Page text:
Some found it inconceivable that government has continued to see the felons as bandits even when their penchant for kidnapping of students (a glaring imprimatur of Boko Haram) but watch as huge ransom are paid serve as slush funds for terror, instead of classifying them as terrorists in consonance with the provisions of the Terrorism (Prevention Act), (2011).


Also worrisome is that Boko Haram recently captured some villages as bandits continue to cause mayhem through countless kidnappings and massacres in parts of Niger, Benue, Zamfara, Kaduna and the President’s home state Katsina.


Former Spokesman of the APC in Niger State, Comrade Jonathan Tsado Vatsa called on President Muhammadu Buhari to declare emergency rule in Niger, Kaduna and Zamfara states, stating that it is long overdue.


“Mr. President has declared Zamfara as No Fly Zone, and he should do so in Kaduna and Niger states; let the military’s presence be felt in these states because the local government areas the bandits have attacked in Southern Kaduna and Niger, helicopters supplied them with arms, foods and in fact the helicopters signal any attack on villages and communities.


Also, I support the call by Borno State governor who suggests that we get mercenaries to support us”.


Speaking to the Sunday Telegraph, Comrade Vatsa, who was Commissioner for Information and Strategy, blamed the APC-led administration for disappointing Nigerians adding that declaring emergency rule now has become necessary because the primary responsibility of the government is to secure lives and property.


“We, the APC, the ruling government, have failed the people and we have caused a lot of tragedy. President Buhari should not forget that it is the same poor masses and commoners who voted for him and were screaming ‘Sai Baba’, ‘Sai    Buhari’,

‘Sai APC’ that these armed bandits are killing, kidnapping and causing pains.” An independent researcher, Dr. Jose Luis Bazan, reported that an estimated 2,539 persons have been killed from 654 attacks between 2017 and 2020.


In 2019, Nigeria was ranked third below Afghanistan and Iraq out of 138 countries in the Global Terrorism Index and is said to be the 14th most fragile in the world and the 9th in Africa, according to the Fragile States Index.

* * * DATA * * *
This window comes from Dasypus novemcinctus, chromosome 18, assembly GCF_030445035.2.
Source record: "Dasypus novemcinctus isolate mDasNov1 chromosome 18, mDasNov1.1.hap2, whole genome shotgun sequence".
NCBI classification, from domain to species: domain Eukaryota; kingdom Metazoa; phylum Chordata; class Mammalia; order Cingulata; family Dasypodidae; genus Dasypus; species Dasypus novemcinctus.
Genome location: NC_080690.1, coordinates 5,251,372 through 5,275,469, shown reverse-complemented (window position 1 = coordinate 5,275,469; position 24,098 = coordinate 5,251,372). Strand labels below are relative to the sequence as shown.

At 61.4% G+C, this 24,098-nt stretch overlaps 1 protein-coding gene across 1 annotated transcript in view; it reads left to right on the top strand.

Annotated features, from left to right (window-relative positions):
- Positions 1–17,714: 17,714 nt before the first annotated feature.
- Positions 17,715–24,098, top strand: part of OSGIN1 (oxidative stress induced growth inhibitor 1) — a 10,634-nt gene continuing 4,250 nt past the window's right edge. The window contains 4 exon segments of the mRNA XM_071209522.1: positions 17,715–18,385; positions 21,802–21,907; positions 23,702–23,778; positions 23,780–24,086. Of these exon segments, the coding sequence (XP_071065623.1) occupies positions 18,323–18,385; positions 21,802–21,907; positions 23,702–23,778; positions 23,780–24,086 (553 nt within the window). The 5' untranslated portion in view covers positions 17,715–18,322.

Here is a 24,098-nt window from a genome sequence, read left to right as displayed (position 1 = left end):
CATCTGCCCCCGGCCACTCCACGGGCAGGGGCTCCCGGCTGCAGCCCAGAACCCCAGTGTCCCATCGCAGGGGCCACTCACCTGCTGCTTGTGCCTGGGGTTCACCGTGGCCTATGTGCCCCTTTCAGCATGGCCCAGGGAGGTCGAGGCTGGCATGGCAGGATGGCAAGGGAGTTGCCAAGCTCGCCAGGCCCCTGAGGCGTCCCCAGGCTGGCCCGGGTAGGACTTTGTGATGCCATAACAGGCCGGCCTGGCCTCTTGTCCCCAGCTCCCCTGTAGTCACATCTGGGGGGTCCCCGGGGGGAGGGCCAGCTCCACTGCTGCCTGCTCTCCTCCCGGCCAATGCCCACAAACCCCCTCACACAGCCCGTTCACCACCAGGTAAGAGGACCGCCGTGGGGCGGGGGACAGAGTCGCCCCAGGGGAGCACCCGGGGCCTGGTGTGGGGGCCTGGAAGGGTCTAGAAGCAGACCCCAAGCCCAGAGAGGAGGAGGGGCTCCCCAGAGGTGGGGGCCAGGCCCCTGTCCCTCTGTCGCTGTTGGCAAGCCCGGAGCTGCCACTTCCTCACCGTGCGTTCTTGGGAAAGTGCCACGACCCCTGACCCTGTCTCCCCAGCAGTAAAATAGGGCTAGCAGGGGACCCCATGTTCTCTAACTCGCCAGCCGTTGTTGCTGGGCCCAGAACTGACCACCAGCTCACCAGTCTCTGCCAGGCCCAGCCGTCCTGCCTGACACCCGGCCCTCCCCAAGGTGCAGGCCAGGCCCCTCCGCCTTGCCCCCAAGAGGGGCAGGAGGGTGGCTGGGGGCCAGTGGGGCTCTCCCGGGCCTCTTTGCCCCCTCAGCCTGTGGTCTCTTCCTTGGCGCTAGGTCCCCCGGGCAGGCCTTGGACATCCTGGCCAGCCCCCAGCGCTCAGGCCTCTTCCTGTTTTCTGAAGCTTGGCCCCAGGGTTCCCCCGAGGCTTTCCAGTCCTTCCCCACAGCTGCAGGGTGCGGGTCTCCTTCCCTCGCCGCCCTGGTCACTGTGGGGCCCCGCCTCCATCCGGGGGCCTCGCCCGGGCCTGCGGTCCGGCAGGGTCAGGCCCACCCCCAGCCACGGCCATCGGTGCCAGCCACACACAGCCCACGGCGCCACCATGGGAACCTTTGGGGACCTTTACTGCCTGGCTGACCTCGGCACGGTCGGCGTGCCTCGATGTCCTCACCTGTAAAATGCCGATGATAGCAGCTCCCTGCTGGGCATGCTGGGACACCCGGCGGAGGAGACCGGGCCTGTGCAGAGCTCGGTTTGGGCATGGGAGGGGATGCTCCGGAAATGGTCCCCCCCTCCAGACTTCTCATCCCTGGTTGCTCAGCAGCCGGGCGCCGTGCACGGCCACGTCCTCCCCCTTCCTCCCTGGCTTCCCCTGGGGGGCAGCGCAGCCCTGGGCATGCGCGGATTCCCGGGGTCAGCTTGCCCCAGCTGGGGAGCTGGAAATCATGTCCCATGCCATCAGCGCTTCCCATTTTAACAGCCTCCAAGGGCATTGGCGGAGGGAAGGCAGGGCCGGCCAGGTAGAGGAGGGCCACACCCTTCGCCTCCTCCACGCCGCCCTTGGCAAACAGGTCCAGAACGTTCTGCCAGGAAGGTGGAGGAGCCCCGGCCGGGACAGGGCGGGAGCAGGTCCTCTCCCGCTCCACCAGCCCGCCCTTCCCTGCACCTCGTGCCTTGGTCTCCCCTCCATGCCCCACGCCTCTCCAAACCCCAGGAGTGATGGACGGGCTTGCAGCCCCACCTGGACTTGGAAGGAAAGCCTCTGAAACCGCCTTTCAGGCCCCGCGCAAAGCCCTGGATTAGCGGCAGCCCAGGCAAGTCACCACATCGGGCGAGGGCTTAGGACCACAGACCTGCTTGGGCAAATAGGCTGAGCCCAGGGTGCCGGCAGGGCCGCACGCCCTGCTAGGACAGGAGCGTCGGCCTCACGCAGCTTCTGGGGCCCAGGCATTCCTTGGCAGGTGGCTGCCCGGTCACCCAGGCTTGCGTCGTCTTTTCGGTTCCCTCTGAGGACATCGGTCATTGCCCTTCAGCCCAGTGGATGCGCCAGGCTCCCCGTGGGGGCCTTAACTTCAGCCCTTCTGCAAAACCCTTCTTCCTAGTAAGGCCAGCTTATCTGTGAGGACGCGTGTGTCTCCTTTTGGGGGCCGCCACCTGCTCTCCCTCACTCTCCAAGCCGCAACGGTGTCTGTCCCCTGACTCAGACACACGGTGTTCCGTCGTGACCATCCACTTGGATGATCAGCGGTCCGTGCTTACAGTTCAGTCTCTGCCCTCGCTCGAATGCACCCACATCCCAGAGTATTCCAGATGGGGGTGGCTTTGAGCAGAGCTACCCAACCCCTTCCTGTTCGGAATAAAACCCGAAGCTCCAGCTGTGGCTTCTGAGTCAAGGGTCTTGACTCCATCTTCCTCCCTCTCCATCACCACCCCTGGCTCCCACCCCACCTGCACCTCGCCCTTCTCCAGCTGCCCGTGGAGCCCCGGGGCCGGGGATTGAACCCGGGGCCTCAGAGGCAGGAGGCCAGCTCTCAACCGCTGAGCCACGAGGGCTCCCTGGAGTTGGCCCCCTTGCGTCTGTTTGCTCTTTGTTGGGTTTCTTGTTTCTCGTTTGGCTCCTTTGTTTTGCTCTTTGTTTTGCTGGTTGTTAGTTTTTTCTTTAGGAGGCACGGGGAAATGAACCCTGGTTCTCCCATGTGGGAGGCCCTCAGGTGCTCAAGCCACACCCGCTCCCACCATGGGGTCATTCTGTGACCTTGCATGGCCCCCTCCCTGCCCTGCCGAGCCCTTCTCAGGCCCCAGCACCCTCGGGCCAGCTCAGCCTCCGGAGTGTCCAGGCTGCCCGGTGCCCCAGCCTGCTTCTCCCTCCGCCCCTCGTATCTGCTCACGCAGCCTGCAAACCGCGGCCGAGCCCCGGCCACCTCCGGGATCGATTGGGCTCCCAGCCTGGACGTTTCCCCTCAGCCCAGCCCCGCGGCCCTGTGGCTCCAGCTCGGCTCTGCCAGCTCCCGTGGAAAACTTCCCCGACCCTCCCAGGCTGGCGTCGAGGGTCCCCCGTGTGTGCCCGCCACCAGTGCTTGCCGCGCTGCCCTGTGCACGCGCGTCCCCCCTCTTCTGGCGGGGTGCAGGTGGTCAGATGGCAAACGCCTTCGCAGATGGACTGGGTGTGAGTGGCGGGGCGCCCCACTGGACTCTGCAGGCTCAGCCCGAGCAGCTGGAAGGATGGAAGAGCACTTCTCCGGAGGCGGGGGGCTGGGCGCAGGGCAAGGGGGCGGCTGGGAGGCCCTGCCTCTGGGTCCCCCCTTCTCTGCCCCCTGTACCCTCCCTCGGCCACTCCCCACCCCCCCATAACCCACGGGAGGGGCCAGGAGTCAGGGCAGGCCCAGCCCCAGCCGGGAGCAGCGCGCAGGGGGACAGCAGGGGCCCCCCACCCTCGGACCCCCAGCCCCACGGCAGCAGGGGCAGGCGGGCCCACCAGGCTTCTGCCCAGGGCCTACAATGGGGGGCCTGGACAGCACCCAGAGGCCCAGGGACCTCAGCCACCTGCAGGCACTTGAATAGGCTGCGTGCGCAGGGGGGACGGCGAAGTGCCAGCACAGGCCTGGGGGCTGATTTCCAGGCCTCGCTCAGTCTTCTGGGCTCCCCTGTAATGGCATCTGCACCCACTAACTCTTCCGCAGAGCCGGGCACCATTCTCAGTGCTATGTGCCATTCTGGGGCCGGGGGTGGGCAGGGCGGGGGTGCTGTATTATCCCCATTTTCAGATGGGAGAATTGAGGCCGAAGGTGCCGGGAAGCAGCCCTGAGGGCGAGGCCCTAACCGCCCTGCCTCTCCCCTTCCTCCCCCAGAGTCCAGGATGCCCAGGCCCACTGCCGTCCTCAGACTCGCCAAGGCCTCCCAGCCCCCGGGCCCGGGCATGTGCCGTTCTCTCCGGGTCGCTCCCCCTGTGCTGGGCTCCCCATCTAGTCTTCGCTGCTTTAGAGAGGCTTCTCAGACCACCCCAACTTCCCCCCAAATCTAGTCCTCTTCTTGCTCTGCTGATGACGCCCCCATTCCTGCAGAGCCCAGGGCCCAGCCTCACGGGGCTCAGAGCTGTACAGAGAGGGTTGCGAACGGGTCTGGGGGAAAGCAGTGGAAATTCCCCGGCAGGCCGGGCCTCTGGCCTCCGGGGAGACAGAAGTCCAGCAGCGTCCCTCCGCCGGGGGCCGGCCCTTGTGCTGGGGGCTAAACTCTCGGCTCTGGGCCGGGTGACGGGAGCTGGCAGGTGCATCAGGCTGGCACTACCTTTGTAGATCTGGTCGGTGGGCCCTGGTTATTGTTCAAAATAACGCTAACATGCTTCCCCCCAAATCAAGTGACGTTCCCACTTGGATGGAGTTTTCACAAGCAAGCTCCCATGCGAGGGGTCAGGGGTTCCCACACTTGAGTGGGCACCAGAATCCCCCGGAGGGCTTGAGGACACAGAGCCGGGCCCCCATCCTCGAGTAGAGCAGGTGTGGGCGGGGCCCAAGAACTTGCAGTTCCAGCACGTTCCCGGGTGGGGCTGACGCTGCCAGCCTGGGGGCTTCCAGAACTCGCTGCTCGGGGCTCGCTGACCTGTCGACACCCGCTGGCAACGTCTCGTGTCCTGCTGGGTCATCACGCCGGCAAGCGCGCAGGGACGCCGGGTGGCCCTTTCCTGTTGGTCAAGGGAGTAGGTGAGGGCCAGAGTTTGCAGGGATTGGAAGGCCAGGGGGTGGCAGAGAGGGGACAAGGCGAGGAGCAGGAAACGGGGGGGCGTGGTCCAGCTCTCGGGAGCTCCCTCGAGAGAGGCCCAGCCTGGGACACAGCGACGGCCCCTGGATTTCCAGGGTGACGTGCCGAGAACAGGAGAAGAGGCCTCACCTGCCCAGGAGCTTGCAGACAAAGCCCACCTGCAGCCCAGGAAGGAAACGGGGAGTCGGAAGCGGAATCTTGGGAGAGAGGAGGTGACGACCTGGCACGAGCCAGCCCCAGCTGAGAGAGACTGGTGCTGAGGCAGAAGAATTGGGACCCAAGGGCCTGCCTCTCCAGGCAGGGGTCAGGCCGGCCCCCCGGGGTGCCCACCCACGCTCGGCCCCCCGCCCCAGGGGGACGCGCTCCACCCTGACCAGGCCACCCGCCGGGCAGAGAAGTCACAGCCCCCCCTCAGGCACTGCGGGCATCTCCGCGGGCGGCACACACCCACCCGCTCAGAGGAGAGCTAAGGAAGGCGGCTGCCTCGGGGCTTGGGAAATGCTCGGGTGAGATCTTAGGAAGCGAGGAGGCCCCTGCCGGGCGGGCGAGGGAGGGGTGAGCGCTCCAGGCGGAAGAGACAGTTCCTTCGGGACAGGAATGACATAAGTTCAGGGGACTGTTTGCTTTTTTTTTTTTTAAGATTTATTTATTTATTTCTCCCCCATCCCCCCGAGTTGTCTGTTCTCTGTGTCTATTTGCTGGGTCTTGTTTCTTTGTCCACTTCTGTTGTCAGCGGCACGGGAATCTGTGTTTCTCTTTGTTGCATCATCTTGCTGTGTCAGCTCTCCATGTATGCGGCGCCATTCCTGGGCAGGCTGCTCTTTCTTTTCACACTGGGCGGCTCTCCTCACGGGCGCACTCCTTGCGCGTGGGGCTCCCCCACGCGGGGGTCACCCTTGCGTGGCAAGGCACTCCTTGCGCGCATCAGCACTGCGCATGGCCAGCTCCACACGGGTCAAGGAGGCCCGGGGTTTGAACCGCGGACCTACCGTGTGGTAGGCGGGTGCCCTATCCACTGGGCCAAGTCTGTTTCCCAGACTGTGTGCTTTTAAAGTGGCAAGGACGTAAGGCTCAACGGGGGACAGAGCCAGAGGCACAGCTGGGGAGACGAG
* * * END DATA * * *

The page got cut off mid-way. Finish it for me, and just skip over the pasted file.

Unsurprisingly, in the same year the country was also ranked 148th out of 163 countries in the Global Peace Index, far below former war-ravaged countries like Sierra Leone (52), Liberia (59) and Rwanda (79). Attacks and reprisal attacks have continued in states like Kaduna and most recently in the South-West states with suspicion of ethnic cleansing and mismanagement of religious and cultural diversity.

Part of the reason for the spread of insecurity that has allowed these groups to operate with impunity is due to what has been described by Scot Bower, Chief Operating Officer of the United Kingdom based organization CSW, as ‘the failure or unwillingness of those in authority to address these and other non-state actors and to secure ungoverned spaces, has not only allowed the violence to mutate, but has also created an environment in which Boko Haram can extend its operations’. The heightening insecurity continues to impact negatively on the business environment and business flows into the country. Recently, many stakeholders including civil society groups and the National Parliament asked the President to sack the country’s security chiefs or force them to resign due to ineptitude as a result of insecurity’s escalation which he reluctantly did. Eniola Anuoluwapo Soyemi, Ph.D Candidate in Political Science, Boston University said in her work that, “most of the weak states in the world are considered weak because they failed in their main function in providing security for their citizens”.



There were claims that between 2014 and 2019 when the Nigeria political stage was heated with attacks on rival parties (especially between Peoples Democratic Party (PDP) and the All Progressives Congress (APC) in Nigeria) as local thugs and foreign mercenaries attacked and even killed some persons.


The PDP had in 2014 accused the ruling All Progressives Congress (APC) of assembling and mobilizing thugs who caused chaos attacking its members.